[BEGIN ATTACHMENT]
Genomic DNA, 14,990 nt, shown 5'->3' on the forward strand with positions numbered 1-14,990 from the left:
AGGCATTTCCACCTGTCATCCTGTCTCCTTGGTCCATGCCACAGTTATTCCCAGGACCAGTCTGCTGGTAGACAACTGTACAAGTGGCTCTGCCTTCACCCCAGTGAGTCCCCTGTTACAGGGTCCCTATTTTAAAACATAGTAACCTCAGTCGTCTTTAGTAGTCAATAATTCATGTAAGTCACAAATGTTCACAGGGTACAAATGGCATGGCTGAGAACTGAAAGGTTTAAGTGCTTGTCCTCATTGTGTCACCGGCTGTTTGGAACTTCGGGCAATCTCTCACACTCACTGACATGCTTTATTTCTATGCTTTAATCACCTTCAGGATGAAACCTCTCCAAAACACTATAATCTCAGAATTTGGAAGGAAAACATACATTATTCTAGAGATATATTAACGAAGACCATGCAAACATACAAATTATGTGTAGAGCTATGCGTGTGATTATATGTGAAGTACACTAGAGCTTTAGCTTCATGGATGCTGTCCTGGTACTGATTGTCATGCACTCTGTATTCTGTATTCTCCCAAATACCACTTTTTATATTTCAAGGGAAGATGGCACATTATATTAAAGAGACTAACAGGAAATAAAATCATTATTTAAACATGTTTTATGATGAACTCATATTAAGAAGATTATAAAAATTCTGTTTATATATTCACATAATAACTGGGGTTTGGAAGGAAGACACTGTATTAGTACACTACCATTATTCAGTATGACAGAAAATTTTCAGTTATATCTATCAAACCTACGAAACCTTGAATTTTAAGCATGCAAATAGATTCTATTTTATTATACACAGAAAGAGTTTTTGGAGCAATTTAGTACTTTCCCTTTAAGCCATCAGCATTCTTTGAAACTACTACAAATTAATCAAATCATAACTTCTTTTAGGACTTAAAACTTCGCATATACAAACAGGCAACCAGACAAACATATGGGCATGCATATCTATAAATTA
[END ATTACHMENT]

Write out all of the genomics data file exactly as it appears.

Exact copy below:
Genomic DNA, 14,990 nt, shown 5'->3' on the forward strand with positions numbered 1-14,990 from the left:
AGGCATTTCCACCTGTCATCCTGTCTCCTTGGTCCATGCCACAGTTATTCCCAGGACCAGTCTGCTGGTAGACAACTGTACAAGTGGCTCTGCCTTCACCCCAGTGAGTCCCCTGTTACAGGGTCCCTATTTTAAAACATAGTAACCTCAGTCGTCTTTAGTAGTCAATAATTCATGTAAGTCACAAATGTTCACAGGGTACAAATGGCATGGCTGAGAACTGAAAGGTTTAAGTGCTTGTCCTCATTGTGTCACCGGCTGTTTGGAACTTCGGGCAATCTCTCACACTCACTGACATGCTTTATTTCTATGCTTTAATCACCTTCAGGATGAAACCTCTCCAAAACACTATAATCTCAGAATTTGGAAGGAAAACATACATTATTCTAGAGATATATTAACGAAGACCATGCAAACATACAAATTATGTGTAGAGCTATGCGTGTGATTATATGTGAAGTACACTAGAGCTTTAGCTTCATGGATGCTGTCCTGGTACTGATTGTCATGCACTCTGTATTCTGTATTCTCCCAAATACCACTTTTTATATTTCAAGGGAAGATGGCACATTATATTAAAGAGACTAACAGGAAATAAAATCATTATTTAAACATGTTTTATGATGAACTCATATTAAGAAGATTATAAAAATTCTGTTTATATATTCACATAATAACTGGGGTTTGGAAGGAAGACACTGTATTAGTACACTACCATTATTCAGTATGACAGAAAATTTTCAGTTATATCTATCAAACCTACGAAACCTTGAATTTTAAGCATGCAAATAGATTCTATTTTATTATACACAGAAAGAGTTTTTGGAGCAATTTAGTACTTTCCCTTTAAGCCATCAGCATTCTTTGAAACTACTACAAATTAATCAAATCATAACTTCTTTTAGGACTTAAAACTTCGCATATACAAACAGGCAACCAGACAAACATATGGGCATGCATATCTATAAATTA